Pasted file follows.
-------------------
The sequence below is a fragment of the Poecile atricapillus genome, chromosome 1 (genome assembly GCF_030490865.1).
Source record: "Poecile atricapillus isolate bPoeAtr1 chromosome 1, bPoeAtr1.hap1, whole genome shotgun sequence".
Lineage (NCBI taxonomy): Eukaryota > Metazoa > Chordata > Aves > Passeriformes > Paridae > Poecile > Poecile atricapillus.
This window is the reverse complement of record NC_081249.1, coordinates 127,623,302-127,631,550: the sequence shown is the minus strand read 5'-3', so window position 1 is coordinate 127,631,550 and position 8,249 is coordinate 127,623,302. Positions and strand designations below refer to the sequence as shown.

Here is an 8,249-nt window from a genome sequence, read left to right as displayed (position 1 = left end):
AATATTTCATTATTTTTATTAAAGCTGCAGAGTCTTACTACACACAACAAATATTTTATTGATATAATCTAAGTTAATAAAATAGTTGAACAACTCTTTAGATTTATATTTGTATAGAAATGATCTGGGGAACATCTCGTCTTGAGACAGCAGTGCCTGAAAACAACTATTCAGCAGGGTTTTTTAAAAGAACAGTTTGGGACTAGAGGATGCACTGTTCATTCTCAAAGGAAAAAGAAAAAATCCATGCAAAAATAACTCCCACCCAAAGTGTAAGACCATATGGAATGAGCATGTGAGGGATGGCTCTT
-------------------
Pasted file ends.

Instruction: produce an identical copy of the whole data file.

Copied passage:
The sequence below is a fragment of the Poecile atricapillus genome, chromosome 1 (genome assembly GCF_030490865.1).
Source record: "Poecile atricapillus isolate bPoeAtr1 chromosome 1, bPoeAtr1.hap1, whole genome shotgun sequence".
Lineage (NCBI taxonomy): Eukaryota > Metazoa > Chordata > Aves > Passeriformes > Paridae > Poecile > Poecile atricapillus.
This window is the reverse complement of record NC_081249.1, coordinates 127,623,302-127,631,550: the sequence shown is the minus strand read 5'-3', so window position 1 is coordinate 127,631,550 and position 8,249 is coordinate 127,623,302. Positions and strand designations below refer to the sequence as shown.

Here is an 8,249-nt window from a genome sequence, read left to right as displayed (position 1 = left end):
AATATTTCATTATTTTTATTAAAGCTGCAGAGTCTTACTACACACAACAAATATTTTATTGATATAATCTAAGTTAATAAAATAGTTGAACAACTCTTTAGATTTATATTTGTATAGAAATGATCTGGGGAACATCTCGTCTTGAGACAGCAGTGCCTGAAAACAACTATTCAGCAGGGTTTTTTAAAAGAACAGTTTGGGACTAGAGGATGCACTGTTCATTCTCAAAGGAAAAAGAAAAAATCCATGCAAAAATAACTCCCACCCAAAGTGTAAGACCATATGGAATGAGCATGTGAGGGATGGCTCTT